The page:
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Bernoulli's equation states

$P_1+{1\over2}\rho v_1^2+\rho g h_1 = P_2+{1\over2}\rho v_2^2+\rho g h_2$

In a classic "water tank with an open top and a leak" scenario, "point 1" is the surface water in the tank, and "point 2" is the leak. The equation could be rewritten for $v_2$ as

$v_2= \sqrt{2g\Delta h}$

This is simple, but suppose it involves a tank where the top is closed off. The above simplification will no longer yield the correct velocity.

How do I apply Bernoulli's equation for "water tank" scenarios in which the water tank is closed?

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For a tank that is either open at the top or has a (sufficiently large) venting hole in it above the fluid line, the outflow speed is indeed approximately:

$$v= \sqrt{2g\Delta h}$$

But with a closed tank pressure $p_0$ above the water and thus also hydrostatic pressure:

$$p=p_0+\rho g\Delta h,$$

drops and flow rate drops. This is because the air in the closed tank gets to occupy a larger volume and according to the Ideal Gas Law that means pressure must drop.

What really happens you can observe by overturning a half filled bottle of pop or such like. Very quickly the flow of liquid starts slowing down, then it becomes erratic but without actually stopping. The reason is that atmospheric pressure now pushes air through the bottom opening because atmospheric pressure has become higher than the pressure inside the bottle.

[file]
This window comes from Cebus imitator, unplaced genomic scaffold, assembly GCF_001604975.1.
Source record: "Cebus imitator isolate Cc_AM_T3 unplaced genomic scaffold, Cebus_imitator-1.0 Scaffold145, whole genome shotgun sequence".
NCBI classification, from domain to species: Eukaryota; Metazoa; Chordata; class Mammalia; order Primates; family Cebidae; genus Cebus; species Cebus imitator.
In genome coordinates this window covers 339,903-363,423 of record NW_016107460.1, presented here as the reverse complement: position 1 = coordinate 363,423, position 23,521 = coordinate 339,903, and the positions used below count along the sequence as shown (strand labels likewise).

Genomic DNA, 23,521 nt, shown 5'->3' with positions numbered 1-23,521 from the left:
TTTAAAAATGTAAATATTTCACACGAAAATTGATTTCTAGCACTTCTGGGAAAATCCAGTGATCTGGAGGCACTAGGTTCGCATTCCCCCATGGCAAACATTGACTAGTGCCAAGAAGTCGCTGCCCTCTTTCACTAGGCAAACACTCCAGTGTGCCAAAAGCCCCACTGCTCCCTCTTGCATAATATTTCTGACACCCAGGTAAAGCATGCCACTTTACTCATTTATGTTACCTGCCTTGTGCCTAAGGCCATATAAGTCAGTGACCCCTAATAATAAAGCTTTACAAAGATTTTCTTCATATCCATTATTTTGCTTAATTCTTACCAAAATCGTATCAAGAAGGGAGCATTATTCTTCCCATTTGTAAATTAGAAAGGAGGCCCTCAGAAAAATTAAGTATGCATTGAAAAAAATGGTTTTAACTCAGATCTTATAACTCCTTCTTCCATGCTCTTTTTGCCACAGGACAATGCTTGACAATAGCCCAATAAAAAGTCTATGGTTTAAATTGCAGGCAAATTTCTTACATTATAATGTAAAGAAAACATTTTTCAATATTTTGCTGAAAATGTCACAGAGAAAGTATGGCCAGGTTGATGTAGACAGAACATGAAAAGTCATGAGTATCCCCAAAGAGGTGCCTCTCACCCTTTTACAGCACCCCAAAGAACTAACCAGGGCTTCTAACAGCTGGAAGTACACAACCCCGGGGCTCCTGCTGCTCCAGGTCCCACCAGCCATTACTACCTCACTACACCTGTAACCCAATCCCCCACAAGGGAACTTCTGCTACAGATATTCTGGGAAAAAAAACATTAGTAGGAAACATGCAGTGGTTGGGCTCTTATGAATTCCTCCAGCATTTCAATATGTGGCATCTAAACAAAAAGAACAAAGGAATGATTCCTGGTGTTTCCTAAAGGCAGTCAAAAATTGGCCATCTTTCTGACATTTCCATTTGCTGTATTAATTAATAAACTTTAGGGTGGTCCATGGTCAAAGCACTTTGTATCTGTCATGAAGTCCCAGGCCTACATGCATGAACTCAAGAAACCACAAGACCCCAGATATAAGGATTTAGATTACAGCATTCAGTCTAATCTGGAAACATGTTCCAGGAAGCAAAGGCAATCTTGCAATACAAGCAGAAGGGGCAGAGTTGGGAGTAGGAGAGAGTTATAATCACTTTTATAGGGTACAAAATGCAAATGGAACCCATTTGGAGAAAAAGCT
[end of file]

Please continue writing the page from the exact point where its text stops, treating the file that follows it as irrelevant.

For that reason the flow never stops, rather it proceeds with stops and starts as liquid is trying to get out and air trying to get in, at the same time.

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It seems more complicated but I would just take the force which is pushing the water out (Gravity) minus the force by the difference in air pressure.

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A closed-off tank can be considered to be 0 Pa. Assuming the outside air is 1 atm in pressure, $P_1$ and $P_2$ would no longer cancel out. The simplified equation would not apply here.

(I'm doing homework, and Googled for multiple hours. I never found an explanation. I made an assumption it turned out to yield a correct answer, so I'm sharing my results with a self-answer.)

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If the leak is closed, the velocity goes to zero. So instead of the water down near the leak having extra flow velocity ($v_2 > v_1$), it has extra pressure ($P_2 > P_1$).

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Depends on your assumptions. In the extreme case, with vaccum on the top of the fluid you can set $P_1=0$. This yields $$v_2=\sqrt{2g\Delta h-\frac{p_{\infty}}{\rho}}$$ with $p_{\infty}$ as ambient pressure. Be aware that $v_2$ is only an approximation since in reality $\Delta h$ changes as fluid leaves the tank.

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